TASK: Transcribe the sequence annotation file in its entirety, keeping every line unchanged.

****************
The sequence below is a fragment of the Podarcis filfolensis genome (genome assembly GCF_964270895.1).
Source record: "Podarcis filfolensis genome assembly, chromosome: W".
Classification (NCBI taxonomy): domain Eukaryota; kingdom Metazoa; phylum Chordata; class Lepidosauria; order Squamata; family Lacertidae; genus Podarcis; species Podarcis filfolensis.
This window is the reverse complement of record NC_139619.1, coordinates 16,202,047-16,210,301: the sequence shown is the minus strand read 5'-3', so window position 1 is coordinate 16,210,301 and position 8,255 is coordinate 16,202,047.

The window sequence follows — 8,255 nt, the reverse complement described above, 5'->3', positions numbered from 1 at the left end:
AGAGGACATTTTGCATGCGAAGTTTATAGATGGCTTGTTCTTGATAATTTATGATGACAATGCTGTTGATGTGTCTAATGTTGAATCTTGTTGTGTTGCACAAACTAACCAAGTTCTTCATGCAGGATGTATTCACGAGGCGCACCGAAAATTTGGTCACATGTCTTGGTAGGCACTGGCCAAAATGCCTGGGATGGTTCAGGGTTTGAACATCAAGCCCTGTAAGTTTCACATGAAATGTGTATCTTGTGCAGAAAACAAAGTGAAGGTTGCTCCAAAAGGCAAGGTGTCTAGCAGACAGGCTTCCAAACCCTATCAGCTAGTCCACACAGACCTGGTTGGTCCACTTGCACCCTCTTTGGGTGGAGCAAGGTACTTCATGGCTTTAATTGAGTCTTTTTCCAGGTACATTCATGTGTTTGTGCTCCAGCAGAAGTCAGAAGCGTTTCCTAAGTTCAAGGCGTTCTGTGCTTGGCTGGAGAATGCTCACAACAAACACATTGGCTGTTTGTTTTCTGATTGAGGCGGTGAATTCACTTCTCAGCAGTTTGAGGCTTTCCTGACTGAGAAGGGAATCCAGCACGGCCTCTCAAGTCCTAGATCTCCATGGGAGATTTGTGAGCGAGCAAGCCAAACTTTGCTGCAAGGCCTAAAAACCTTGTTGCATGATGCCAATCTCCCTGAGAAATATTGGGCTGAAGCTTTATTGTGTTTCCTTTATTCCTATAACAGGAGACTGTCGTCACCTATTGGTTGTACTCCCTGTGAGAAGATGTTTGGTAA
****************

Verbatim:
The sequence below is a fragment of the Podarcis filfolensis genome (genome assembly GCF_964270895.1).
Source record: "Podarcis filfolensis genome assembly, chromosome: W".
Classification (NCBI taxonomy): domain Eukaryota; kingdom Metazoa; phylum Chordata; class Lepidosauria; order Squamata; family Lacertidae; genus Podarcis; species Podarcis filfolensis.
This window is the reverse complement of record NC_139619.1, coordinates 16,202,047-16,210,301: the sequence shown is the minus strand read 5'-3', so window position 1 is coordinate 16,210,301 and position 8,255 is coordinate 16,202,047.

The window sequence follows — 8,255 nt, the reverse complement described above, 5'->3', positions numbered from 1 at the left end:
AGAGGACATTTTGCATGCGAAGTTTATAGATGGCTTGTTCTTGATAATTTATGATGACAATGCTGTTGATGTGTCTAATGTTGAATCTTGTTGTGTTGCACAAACTAACCAAGTTCTTCATGCAGGATGTATTCACGAGGCGCACCGAAAATTTGGTCACATGTCTTGGTAGGCACTGGCCAAAATGCCTGGGATGGTTCAGGGTTTGAACATCAAGCCCTGTAAGTTTCACATGAAATGTGTATCTTGTGCAGAAAACAAAGTGAAGGTTGCTCCAAAAGGCAAGGTGTCTAGCAGACAGGCTTCCAAACCCTATCAGCTAGTCCACACAGACCTGGTTGGTCCACTTGCACCCTCTTTGGGTGGAGCAAGGTACTTCATGGCTTTAATTGAGTCTTTTTCCAGGTACATTCATGTGTTTGTGCTCCAGCAGAAGTCAGAAGCGTTTCCTAAGTTCAAGGCGTTCTGTGCTTGGCTGGAGAATGCTCACAACAAACACATTGGCTGTTTGTTTTCTGATTGAGGCGGTGAATTCACTTCTCAGCAGTTTGAGGCTTTCCTGACTGAGAAGGGAATCCAGCACGGCCTCTCAAGTCCTAGATCTCCATGGGAGATTTGTGAGCGAGCAAGCCAAACTTTGCTGCAAGGCCTAAAAACCTTGTTGCATGATGCCAATCTCCCTGAGAAATATTGGGCTGAAGCTTTATTGTGTTTCCTTTATTCCTATAACAGGAGACTGTCGTCACCTATTGGTTGTACTCCCTGTGAGAAGATGTTTGGTAA